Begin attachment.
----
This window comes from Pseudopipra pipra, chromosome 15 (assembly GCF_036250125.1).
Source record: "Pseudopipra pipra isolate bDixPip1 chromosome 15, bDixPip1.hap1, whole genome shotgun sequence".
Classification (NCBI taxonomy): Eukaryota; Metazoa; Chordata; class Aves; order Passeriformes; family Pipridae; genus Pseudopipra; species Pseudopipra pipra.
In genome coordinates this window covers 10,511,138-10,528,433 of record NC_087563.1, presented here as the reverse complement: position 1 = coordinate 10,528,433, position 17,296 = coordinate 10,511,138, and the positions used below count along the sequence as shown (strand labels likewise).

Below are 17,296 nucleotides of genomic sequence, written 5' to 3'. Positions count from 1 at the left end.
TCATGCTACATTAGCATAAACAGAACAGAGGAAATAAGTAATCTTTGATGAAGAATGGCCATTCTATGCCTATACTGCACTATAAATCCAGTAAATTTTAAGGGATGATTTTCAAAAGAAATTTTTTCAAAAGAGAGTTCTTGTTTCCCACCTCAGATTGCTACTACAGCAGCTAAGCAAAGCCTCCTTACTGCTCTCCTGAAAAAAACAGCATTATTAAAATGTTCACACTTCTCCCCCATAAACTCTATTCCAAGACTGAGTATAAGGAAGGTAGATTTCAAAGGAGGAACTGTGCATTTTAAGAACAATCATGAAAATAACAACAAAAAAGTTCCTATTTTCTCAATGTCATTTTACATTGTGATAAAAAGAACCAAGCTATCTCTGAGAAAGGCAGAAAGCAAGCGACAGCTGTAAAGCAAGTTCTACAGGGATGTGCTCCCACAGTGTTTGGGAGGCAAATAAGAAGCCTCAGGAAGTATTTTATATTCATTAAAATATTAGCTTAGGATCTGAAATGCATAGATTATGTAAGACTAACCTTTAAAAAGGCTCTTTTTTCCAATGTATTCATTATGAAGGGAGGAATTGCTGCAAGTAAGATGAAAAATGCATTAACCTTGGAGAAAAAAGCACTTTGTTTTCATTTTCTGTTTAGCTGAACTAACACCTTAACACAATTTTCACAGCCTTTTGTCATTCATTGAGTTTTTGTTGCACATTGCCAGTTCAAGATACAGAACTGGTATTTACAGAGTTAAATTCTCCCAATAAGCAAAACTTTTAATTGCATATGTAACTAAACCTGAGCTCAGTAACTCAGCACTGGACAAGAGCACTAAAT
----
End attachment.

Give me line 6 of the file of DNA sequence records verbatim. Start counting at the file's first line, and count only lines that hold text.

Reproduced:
TCATGCTACATTAGCATAAACAGAACAGAGGAAATAAGTAATCTTTGATGAAGAATGGCCATTCTATGCCTATACTGCACTATAAATCCAGTAAATTTTAAGGGATGATTTTCAAAAGAAATTTTTTCAAAAGAGAGTTCTTGTTTCCCACCTCAGATTGCTACTACAGCAGCTAAGCAAAGCCTCCTTACTGCTCTCCTGAAAAAAACAGCATTATTAAAATGTTCACACTTCTCCCCCATAAACTCTATTCCAAGACTGAGTATAAGGAAGGTAGATTTCAAAGGAGGAACTGTGCATTTTAAGAACAATCATGAAAATAACAACAAAAAAGTTCCTATTTTCTCAATGTCATTTTACATTGTGATAAAAAGAACCAAGCTATCTCTGAGAAAGGCAGAAAGCAAGCGACAGCTGTAAAGCAAGTTCTACAGGGATGTGCTCCCACAGTGTTTGGGAGGCAAATAAGAAGCCTCAGGAAGTATTTTATATTCATTAAAATATTAGCTTAGGATCTGAAATGCATAGATTATGTAAGACTAACCTTTAAAAAGGCTCTTTTTTCCAATGTATTCATTATGAAGGGAGGAATTGCTGCAAGTAAGATGAAAAATGCATTAACCTTGGAGAAAAAAGCACTTTGTTTTCATTTTCTGTTTAGCTGAACTAACACCTTAACACAATTTTCACAGCCTTTTGTCATTCATTGAGTTTTTGTTGCACATTGCCAGTTCAAGATACAGAACTGGTATTTACAGAGTTAAATTCTCCCAATAAGCAAAACTTTTAATTGCATATGTAACTAAACCTGAGCTCAGTAACTCAGCACTGGACAAGAGCACTAAAT